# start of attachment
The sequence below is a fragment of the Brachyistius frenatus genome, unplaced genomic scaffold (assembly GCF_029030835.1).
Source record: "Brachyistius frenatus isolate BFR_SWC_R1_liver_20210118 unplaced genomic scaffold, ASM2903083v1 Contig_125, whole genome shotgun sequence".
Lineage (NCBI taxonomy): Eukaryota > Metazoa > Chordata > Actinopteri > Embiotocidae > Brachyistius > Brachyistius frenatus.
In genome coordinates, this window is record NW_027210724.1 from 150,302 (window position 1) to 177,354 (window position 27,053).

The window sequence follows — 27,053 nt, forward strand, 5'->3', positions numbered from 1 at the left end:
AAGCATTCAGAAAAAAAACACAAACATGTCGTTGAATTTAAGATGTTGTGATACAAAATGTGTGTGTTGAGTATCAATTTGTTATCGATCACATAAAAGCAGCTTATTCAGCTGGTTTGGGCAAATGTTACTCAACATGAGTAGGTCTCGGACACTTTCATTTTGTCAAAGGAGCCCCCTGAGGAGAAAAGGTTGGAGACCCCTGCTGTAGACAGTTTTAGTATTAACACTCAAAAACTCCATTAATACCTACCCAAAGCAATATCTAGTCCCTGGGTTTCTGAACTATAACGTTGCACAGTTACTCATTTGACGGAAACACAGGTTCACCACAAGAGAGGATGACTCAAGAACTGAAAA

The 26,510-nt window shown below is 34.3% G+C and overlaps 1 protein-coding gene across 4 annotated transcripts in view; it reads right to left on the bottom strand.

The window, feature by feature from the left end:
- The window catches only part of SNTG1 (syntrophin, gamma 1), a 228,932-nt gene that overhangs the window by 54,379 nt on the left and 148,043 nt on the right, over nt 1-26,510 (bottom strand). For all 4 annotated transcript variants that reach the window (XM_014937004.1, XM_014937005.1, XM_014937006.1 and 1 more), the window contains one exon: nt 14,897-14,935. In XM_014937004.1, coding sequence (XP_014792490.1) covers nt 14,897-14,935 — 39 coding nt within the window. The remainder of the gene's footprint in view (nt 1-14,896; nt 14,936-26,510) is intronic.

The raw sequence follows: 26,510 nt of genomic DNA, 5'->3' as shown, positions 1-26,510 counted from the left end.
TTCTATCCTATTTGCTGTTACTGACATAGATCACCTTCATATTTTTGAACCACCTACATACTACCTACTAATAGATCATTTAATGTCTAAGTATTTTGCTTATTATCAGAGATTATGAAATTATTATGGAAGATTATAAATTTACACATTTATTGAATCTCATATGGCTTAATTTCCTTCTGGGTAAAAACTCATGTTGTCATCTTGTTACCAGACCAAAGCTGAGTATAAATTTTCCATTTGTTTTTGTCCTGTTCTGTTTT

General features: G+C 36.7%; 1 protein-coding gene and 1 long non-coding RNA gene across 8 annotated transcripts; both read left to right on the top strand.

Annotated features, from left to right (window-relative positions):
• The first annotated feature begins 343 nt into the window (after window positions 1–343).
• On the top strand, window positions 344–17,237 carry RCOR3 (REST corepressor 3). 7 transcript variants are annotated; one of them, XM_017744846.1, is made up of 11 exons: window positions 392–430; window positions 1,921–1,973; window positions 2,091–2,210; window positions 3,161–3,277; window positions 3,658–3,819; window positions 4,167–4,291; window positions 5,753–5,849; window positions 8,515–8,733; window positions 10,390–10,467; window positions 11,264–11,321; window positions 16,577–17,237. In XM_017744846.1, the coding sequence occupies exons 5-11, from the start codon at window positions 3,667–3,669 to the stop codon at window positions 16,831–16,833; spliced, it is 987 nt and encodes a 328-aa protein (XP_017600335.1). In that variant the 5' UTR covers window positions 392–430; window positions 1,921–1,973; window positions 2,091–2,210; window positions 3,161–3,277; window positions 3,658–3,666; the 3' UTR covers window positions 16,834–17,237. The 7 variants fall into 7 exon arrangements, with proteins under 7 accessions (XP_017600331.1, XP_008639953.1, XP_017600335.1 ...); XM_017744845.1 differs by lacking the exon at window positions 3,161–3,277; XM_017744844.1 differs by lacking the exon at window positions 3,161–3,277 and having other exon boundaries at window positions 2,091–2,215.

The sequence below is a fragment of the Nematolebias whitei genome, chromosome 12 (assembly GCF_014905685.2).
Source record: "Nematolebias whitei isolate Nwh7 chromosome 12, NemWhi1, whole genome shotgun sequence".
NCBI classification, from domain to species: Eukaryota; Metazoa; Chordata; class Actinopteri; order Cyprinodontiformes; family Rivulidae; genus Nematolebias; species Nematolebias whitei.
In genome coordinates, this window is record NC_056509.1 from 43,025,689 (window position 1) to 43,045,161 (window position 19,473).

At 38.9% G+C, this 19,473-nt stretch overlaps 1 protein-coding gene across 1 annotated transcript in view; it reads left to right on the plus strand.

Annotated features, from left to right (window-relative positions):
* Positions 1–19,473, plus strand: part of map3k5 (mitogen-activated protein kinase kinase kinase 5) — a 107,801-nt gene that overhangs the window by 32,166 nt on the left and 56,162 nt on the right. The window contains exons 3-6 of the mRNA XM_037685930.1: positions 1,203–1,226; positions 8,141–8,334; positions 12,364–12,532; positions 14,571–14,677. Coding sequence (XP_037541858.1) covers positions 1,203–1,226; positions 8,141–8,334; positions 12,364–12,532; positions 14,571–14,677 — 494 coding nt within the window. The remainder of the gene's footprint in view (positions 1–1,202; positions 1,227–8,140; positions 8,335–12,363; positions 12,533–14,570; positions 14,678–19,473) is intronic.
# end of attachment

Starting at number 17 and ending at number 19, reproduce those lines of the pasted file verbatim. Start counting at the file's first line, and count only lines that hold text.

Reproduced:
Source record: "Nematolebias whitei isolate Nwh7 chromosome 12, NemWhi1, whole genome shotgun sequence".
NCBI classification, from domain to species: Eukaryota; Metazoa; Chordata; class Actinopteri; order Cyprinodontiformes; family Rivulidae; genus Nematolebias; species Nematolebias whitei.
In genome coordinates, this window is record NC_056509.1 from 43,025,689 (window position 1) to 43,045,161 (window position 19,473).